In this article, we will be discussing asbestos, asbestos removal and its cheaper, more effective alternative, asbestos encapsulation.
What Is asbestos?
Asbestos is a term used that refers to a group of naturally-occurring fibrous minerals.
It is remarkably durable and resistant to heat, properties which lead to its wide use in building and pipe insulation amongst other uses, by most of the modern world.
In addition, asbestos has also been woven into fireproof cloth and incorporated into cement pipes used for water transport and into erosion-resistant cement roofing tiles.
Regrettably, asbestos exposure causes a wide range of serious and fatal health conditions including:
- loss of lung function;
- asbestosis scarring of the lungs;
- right sided heart enlargement and then failure.
Most of the predominantly used asbestos is highly carcinogenic (it causes cancer) and has been directly linked to a plethora of cancers, such as mesothelioma.
The asbestos fibres are inhalable, and once inhaled cause long term damage because of their physical characteristics and bio-persistence in the body.
Today world production of asbestos is highest from Brazil, Canada, China, Kazakhstan, Russia, and Zimbabwe. Vast amounts of asbestos are still used in many developing countries.
Past exposure to asbestos currently kills around 4500 people a year in Great Britain. Workers who carry out building maintenance and repair are particularly at risk.
There is usually a long delay between first symptoms of asbestos exposure and the onset of disease which varies from 15 to 60 years.
It is now illegal to use asbestos in the construction or refurbishment of any premises, but many thousands of tons were used in the past and much of it is still in place.
South Africa bans all use of asbestos.
“28 March 2008 Environmental Affairs and Tourism Minister Marthinus van Schalkwyk has announced that the use, manufacture and processing of asbestos will be prohibited in South Africa with immediate effect.
The Regulations for the Prohibition of the Use, Manufacturing, Import and Export of Asbestos and Asbestos Containing Materials, which form part of the Environment Conservation Act of 1989, will be promulgated on 28 March and will take effect immediately, Van Schalkwyk said at a media briefing on Thursday.
"A grace period of 120 days will be allowed for any person or merchant who is currently dealing in asbestos or asbestos containing materials to clear their stocks," he said.
The main objectives of the new regulations are to prohibit the use, processing or manufacturing, of any asbestos or asbestos-containing product unless it can be proven that no suitable alternative exists.
South Africa will now prohibit the import or export of any asbestos or asbestos-containing product, and will also stop the import of any asbestos or asbestos containing waste material other than from a member of the Southern African Development Community.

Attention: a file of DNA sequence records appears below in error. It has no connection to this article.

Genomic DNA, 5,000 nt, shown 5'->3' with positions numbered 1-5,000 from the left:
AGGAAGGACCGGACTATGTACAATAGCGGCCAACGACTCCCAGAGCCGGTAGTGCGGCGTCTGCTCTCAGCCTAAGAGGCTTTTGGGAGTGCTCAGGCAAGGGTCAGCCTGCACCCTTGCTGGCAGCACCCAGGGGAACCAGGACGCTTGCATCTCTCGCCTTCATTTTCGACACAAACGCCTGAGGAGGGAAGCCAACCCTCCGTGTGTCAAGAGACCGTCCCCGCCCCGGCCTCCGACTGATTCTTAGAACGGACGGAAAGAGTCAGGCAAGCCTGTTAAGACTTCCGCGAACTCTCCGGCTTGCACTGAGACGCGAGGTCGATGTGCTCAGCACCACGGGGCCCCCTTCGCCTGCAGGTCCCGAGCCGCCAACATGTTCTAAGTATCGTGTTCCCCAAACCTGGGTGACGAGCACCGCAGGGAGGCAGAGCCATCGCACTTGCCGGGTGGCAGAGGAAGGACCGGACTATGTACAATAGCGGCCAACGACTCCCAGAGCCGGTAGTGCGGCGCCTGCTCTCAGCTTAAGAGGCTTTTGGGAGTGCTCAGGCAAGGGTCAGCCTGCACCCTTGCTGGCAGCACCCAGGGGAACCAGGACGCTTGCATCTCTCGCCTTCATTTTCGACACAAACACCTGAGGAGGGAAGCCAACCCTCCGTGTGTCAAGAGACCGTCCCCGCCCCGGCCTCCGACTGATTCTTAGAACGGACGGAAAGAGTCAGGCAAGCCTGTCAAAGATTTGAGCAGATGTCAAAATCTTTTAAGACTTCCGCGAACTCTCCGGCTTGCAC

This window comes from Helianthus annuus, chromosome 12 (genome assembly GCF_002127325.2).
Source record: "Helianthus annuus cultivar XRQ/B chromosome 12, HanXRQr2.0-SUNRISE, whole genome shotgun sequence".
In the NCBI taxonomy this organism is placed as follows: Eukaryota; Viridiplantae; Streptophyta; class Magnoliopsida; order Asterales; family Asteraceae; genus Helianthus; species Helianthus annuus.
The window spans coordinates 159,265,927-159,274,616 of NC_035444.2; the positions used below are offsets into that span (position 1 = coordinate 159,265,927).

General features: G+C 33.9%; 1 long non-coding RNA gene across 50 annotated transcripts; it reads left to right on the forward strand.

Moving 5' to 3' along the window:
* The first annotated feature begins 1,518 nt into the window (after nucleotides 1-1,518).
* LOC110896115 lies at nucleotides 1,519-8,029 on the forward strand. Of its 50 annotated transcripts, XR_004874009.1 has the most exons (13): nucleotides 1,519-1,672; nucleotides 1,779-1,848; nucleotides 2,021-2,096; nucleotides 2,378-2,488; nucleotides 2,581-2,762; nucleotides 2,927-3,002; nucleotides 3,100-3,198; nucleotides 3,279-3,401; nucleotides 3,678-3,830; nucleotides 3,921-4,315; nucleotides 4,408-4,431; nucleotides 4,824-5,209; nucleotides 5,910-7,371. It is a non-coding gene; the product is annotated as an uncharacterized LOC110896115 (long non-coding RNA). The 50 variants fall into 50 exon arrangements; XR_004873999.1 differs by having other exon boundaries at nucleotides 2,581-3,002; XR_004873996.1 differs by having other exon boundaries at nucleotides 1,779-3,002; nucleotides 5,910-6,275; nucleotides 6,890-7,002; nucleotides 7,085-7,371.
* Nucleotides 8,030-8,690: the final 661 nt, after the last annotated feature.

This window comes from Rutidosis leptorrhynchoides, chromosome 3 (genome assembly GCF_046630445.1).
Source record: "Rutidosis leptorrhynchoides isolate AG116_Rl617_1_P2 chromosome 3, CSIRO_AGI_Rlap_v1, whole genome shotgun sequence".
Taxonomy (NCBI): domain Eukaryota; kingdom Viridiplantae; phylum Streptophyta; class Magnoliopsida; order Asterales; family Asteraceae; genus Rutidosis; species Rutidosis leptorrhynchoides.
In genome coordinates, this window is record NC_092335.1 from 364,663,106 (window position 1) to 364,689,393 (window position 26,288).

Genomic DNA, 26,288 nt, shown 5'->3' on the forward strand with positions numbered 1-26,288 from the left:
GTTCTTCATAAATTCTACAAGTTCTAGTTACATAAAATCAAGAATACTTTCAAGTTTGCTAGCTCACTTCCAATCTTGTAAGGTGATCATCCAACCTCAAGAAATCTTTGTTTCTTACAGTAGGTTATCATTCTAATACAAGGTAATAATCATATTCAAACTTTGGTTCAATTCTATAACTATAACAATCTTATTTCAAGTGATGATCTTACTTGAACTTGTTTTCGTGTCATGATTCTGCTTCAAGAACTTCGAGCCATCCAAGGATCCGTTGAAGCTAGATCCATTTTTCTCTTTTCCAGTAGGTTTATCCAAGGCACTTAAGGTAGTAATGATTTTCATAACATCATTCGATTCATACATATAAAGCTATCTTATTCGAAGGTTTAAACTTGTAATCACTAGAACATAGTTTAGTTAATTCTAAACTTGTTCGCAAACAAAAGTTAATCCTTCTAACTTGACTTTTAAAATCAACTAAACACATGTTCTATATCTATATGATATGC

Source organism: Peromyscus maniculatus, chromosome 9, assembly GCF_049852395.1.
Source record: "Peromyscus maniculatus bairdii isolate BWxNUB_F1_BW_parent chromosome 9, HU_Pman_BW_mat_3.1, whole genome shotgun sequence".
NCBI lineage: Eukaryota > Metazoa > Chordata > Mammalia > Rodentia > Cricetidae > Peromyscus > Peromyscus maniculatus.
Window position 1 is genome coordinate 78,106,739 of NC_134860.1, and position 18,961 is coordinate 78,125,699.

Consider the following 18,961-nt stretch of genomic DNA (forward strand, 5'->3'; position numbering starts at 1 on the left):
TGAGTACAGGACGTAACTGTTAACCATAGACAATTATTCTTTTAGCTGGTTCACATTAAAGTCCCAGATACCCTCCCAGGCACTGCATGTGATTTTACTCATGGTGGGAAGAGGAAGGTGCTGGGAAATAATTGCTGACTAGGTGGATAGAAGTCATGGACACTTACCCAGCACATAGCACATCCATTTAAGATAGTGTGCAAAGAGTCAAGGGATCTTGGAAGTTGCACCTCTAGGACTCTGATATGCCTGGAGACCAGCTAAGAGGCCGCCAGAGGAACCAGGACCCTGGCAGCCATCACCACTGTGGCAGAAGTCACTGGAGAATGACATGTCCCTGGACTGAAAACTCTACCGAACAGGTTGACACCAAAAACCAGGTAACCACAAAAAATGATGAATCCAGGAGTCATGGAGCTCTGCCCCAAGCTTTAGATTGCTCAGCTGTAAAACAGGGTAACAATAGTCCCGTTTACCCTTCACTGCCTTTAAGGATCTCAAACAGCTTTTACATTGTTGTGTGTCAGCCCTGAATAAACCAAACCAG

The regulations do, however, make provision for asbestos to be used for research purposes.”
Asbestos safety precautions and management
Any work entailing asbestos should be carried out by an industry professional because if the correct procedures are not carried out, it is highly hazardous to one’s health.
Anyone working or exposed to asbestos must wear appropriate disposable masks and overalls to dispose of after each exposure.
All Asbestos containing materials must be kept wet so that asbestos dust does not become airborne. Asbestos removal should be done delicately, making sure it is in one piece. Avoid breaking or using power tools unless it is absolutely necessary.
Asbestos Encapsulation vs Asbestos Removal
As an alternative, the majority of asbestos applications in buildings can be encapsulated and made safer by using our Polyurethane Spray Foam (SPF) solution.
Benefits of Asbestos Encapsulation using Spray Polyurethane Foam
- It is far cheaper than asbestos removal. Removing asbestos is a costly process. Using polyurethane spray foam enables you to avoid high expenses and safely dispose of your old asbestos roof. Our unique polyurethane spray foam insulation product may be applied directly to the underside of the asbestos roof sheeting.
- Closed cell polyurethane spray foam can be applied to both sides of the asbestos sheet and completely encapsulates the asbestos stopping the fibres from floating in the air and becoming an inhalable health hazard.
- Encapsulation provides seamless waterproofing for your roof.
- Additionally, encapsulation offers added thermal insulation for your building.
- If externally applied the spray foam solution safely and permanently seals in the hazardous asbestos. It also provides a robust barrier strengthening the roofing structure.
- Encapsulation can also repair damaged asbestos sheeting, removing any potential for unexpected contact.
- Furthermore, SPF is typically applied with an additional waterproofing membrane coat and can last indefinitely without needing to be removed.
Spray Foam Solutions Port Elizabeth – Asbestos Encapsulation at the Volkswagen Factory
Recently, we were given the task of encapsulating the roofing structures at the Volkswagen factory in Uitenhage, Eastern Cape.
The area needing application was 400m2. The application entailed 50mm thick polyurethane spray foam with a pure acrylic top coat in a light grey colour.
Not only did we solve the asbestos issue externally but we seamlessly waterproofed and thermally insulated their roof too.
Additionally, we were able to strengthen their roofing structure. An additional R-Value of 2 was installed to the roof through polyurethane spray foam increasing the thermal insulation.
The application time took 2 days to apply the foam and an additional day to coat.
For more information about asbestos removal and encapsulation, please contact us.